As laureate researchers spanning a wide range of disciplines in science, technology, engineering and mathematics (STEM), humanities, arts and social sciences (HASS) and other fields, we believe this proposal will bring severe negative national consequences for future university training. It is likely to have the unintentional effect of amplifying inequities in higher education, and will work against the very economic goals it is trying to achieve.

1. The Proposal Makes Untenable Assumptions About Future Growth In Demand For Training In Particular Backgrounds

Successive Australian governments have refrained from “picking winners” in industry, but here we see that approach applied to education precisely at a time when future needs are becoming more heterogeneous and unpredictable.

Bracketing the humanities and social sciences as a category deemed less useful for future employment flies in the face of what we see among leaders in both politics and business. More Liberal frontbenchers, for instance, have received an arts degree than studied economics.

Business leader Jennifer Westacott, Chief Executive of the Business Council of Australia, emphasises the importance of a humanities education and Deloitte Access Economics stresses its value in teaching students to ask innovative questions, think critically for themselves, explain what they think, form ethical constructs and communicate flexibly across a range of perspectives.

Read more: If the government listened to business leaders, they would encourage humanities education, not pull funds from it

The proposed changes reflect an outdated view of both HASS and STEM. Each is concerned with advancing our understanding of the world and providing the intellectual framework and critical thinking skills needed to acquire that understanding.

These will be critical for creating a flexible, responsive workforce in an increasingly diverse economy. In the face of our uncertainty about where future needs will lie, what we can be sure of is that interdisciplinary training will become ever more important.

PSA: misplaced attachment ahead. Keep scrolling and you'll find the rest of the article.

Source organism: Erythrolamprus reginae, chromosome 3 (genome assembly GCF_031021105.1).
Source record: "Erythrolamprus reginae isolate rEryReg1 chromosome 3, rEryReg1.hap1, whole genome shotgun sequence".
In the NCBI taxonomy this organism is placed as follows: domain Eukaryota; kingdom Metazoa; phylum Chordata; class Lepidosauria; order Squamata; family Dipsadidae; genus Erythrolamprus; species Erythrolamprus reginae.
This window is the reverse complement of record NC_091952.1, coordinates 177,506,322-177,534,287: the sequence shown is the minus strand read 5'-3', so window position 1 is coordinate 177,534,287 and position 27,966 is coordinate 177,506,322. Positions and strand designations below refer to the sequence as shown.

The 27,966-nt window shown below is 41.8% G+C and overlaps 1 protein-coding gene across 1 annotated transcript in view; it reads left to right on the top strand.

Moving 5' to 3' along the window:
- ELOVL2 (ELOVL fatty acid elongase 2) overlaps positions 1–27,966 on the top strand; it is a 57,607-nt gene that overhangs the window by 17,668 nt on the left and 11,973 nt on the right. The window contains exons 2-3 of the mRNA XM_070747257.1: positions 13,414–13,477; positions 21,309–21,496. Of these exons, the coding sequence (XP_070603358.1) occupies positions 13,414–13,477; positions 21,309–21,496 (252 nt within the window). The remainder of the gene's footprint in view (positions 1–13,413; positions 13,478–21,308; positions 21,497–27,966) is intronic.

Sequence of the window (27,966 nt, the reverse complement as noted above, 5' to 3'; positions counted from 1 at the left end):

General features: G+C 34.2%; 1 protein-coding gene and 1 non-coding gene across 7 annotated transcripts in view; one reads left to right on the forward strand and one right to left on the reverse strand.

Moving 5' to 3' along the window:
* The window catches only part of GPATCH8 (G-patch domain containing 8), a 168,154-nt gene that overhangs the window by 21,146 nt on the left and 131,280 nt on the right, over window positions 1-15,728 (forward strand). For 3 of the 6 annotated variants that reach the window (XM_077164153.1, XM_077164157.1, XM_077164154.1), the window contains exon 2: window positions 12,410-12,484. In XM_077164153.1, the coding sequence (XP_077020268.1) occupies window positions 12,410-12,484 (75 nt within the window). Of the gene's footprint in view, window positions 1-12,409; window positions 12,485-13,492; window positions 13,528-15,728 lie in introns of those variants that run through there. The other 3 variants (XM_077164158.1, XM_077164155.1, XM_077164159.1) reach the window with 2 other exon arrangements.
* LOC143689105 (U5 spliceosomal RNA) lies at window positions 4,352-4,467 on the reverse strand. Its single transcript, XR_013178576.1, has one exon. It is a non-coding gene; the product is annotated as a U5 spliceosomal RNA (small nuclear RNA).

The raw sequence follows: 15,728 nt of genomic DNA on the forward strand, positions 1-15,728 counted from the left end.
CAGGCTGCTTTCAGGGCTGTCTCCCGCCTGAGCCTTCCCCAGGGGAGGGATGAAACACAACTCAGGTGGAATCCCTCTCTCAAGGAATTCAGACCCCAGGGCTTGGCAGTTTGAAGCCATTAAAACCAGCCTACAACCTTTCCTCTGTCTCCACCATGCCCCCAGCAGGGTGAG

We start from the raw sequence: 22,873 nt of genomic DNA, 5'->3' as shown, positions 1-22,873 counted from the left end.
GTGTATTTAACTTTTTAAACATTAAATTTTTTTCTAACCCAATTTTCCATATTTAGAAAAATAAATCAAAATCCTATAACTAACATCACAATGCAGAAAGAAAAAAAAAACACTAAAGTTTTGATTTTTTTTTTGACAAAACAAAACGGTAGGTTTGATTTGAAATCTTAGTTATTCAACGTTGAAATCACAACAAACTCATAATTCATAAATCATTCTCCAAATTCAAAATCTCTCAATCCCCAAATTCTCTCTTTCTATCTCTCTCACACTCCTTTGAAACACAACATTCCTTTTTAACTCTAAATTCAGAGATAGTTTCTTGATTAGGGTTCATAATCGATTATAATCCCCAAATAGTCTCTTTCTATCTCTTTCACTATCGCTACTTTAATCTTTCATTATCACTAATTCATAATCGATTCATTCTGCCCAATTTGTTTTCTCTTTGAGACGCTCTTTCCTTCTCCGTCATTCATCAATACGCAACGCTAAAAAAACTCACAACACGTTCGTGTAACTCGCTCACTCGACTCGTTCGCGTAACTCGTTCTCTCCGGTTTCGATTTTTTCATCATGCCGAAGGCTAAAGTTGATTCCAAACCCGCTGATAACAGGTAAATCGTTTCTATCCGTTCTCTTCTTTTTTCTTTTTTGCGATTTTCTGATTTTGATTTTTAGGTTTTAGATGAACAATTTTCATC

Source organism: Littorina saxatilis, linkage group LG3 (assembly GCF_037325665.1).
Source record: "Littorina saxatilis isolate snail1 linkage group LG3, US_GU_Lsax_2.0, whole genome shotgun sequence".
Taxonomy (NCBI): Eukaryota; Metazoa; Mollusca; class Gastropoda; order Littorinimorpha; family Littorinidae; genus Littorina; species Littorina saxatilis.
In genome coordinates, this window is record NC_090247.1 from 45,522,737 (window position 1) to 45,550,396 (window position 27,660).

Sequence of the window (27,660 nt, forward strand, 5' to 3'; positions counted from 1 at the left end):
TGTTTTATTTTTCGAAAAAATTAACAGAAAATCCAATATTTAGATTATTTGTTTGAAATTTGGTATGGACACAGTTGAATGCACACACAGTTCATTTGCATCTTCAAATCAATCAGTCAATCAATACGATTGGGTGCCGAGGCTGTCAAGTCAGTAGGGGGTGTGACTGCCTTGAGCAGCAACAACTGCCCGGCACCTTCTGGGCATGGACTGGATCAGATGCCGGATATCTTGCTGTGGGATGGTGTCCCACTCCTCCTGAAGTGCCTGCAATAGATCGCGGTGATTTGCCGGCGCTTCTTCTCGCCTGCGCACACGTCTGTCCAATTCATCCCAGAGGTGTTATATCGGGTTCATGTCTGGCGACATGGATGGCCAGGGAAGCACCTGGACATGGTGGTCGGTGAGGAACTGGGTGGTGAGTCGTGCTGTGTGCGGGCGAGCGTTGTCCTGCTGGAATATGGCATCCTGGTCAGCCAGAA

2. Different Pricing Of Subjects Works Against Both Social Equity And Quality Teaching

It is unhealthy for a democratic and inclusive society to make some fields the province of those who can pay more for them.

Different pricing is unhealthy for every academic field: the best outcomes grow from an optimal match between disciplines and the talents and interests of those who want to study them, undistorted by arbitrary price signals.

3. The Proposed Policy Is Likely To Prove Rife With Unintended Consequences

Even within its own premises, many of the subjects it claims to promote (such as maths) will suffer severe cuts. Universities may be discouraged from offering such subjects, or boost their offerings in fields that are cheaper to teach, to cross-subsidise the more expensive courses.

The recently floated patch of an “integrity unit” to prevent this would simply increase regulatory burdens and consume resources better spent directly on education.

Complex sets of discipline categories greatly reduce the transparency and efficiency of the system. Energy will needlessly be diverted into defining subjects into or out of categories favoured or disfavoured by the funding model.

Universities need to be able to plan intelligently, delivering world-class education and training in an uncertain 21st century. Well-intended but counter-productive distortions in the funding model will not help.

The national economic impacts of these decisions have not been convincingly worked through.

A forward-looking policy of higher-education funding thus needs to do three things:

1. Avoid complex different policies

These will necessitate increased regulation, while failing to achieve either the diversion of student numbers that are sought, or the social and technological goal of better preparing our students for the future.